Author Topic: Was this a thing? Looping diodes on vintage card assembly  (Read 3463 times)

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Offline snuci

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Was this a thing? Looping diodes on vintage card assembly
« on: July 14, 2018, 09:15:08 am »
I recently bought a loose MITS Altair 8800 CPU board plus a couple of other related boards.  These boards, when bought in a kit, were assembled by the purchaser.  These boards would have been assembled in 1975 and I have never seen this type of assembly.  Was this done at the time or a flourish? I've never seen this before and I have lots of vintage computer equipment of the era.  Is there any advantage or disadvantage of doing this?  I am guessing it's not necessarily a good thing.  This was done with diodes on two boards.

 

Offline tsman

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Re: Was this a thing? Looping diodes on vintage card assembly
« Reply #1 on: July 14, 2018, 09:18:19 am »
Only reason I can think of is that they didn't want to risk cracking the glass body *shrug*
 

Offline David Hess

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Re: Was this a thing? Looping diodes on vintage card assembly
« Reply #2 on: July 14, 2018, 10:52:27 am »
No, it was not common.  I do not remember ever seeing that except on prototypes.

Preventing cracking of the glass package is what occurs to me also; I had that happen before I made it a habit of using a lead bender.

I have occasionally done the same thing though to make test points.
 

Online mariush

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Re: Was this a thing? Looping diodes on vintage card assembly
« Reply #3 on: July 14, 2018, 10:59:56 am »
I suppose it could be also to make leads longer and let them act as a heatsink.

Also thought maybe they used some plastic or wood something to keep diodes in place by having some stick or needle through the loops to keep diodes at certain height, while circuit board goes through wave soldering machine.... but there are lead forming machine which can form leads to keep diodes at certain height.

Another thought would be those tiny loops will act as a couple of very tiny inductors reducing component count.

 
 

Offline Stray Electron

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Re: Was this a thing? Looping diodes on vintage card assembly
« Reply #4 on: July 14, 2018, 11:05:28 am »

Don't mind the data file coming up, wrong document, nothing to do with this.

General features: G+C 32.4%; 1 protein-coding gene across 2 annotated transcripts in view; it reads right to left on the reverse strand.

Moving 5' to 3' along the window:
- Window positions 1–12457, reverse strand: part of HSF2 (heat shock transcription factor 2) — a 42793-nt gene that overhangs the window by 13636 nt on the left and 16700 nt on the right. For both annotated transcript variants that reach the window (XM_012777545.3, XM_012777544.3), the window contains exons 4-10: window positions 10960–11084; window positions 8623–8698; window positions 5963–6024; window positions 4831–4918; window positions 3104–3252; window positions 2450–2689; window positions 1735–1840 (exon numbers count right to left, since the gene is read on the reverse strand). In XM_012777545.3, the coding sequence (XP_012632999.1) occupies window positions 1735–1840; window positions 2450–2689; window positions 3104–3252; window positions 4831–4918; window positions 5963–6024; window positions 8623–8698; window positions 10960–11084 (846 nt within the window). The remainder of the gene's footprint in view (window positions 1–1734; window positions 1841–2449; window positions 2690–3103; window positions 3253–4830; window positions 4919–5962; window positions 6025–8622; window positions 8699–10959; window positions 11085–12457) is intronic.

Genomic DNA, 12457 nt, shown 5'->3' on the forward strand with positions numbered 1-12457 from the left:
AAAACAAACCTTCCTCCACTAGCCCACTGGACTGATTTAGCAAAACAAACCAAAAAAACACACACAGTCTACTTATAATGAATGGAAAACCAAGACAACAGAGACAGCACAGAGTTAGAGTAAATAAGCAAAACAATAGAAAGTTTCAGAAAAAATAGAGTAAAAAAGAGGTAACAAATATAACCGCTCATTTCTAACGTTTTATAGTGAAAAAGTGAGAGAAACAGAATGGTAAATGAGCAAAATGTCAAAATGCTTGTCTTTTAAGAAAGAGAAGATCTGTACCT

Making the leads shorter not longer would help the diode cooling since the PCB would act as a better heat sink than the excessively long leads.   I built a number of kits from MITS back in the day and also owned two Altairs, one factory assembled, but I've never seen the leads looped like that.  Did they put loops in any other leads than the diodes?
 

Offline snuci

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Re: Was this a thing? Looping diodes on vintage card assembly
« Reply #5 on: July 14, 2018, 11:12:52 am »
Did they put loops in any other leads than the diodes?

I don't have enough light to take pics but in a word, "no".  Just diodes.  This was done the the Alir 8800 CPU board and the Altair RAM board.   There is a third Tarbell Cassette Interface board but it doesn't have any diodes so no loops.
 

Offline David Hess

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Re: Was this a thing? Looping diodes on vintage card assembly
« Reply #6 on: July 14, 2018, 12:39:52 pm »
I suppose it could be also to make leads longer and let them act as a heatsink.

The leads need to be as short as possible to lower the thermal resistance to the printed circuit board.

Quote
Another thought would be those tiny loops will act as a couple of very tiny inductors reducing component count.

On a slow 1 watt zener diode?  Not a chance.
 

Offline @rt

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Re: Was this a thing? Looping diodes on vintage card assembly
« Reply #7 on: July 14, 2018, 01:03:19 pm »
Being scared to break the diodes was on my mind as well.
It still crosses my mind with 1N4148.
 

Offline vk6zgo

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Re: Was this a thing? Looping diodes on vintage card assembly
« Reply #8 on: July 14, 2018, 01:41:14 pm »
I suppose it could be also to make leads longer and let them act as a heatsink.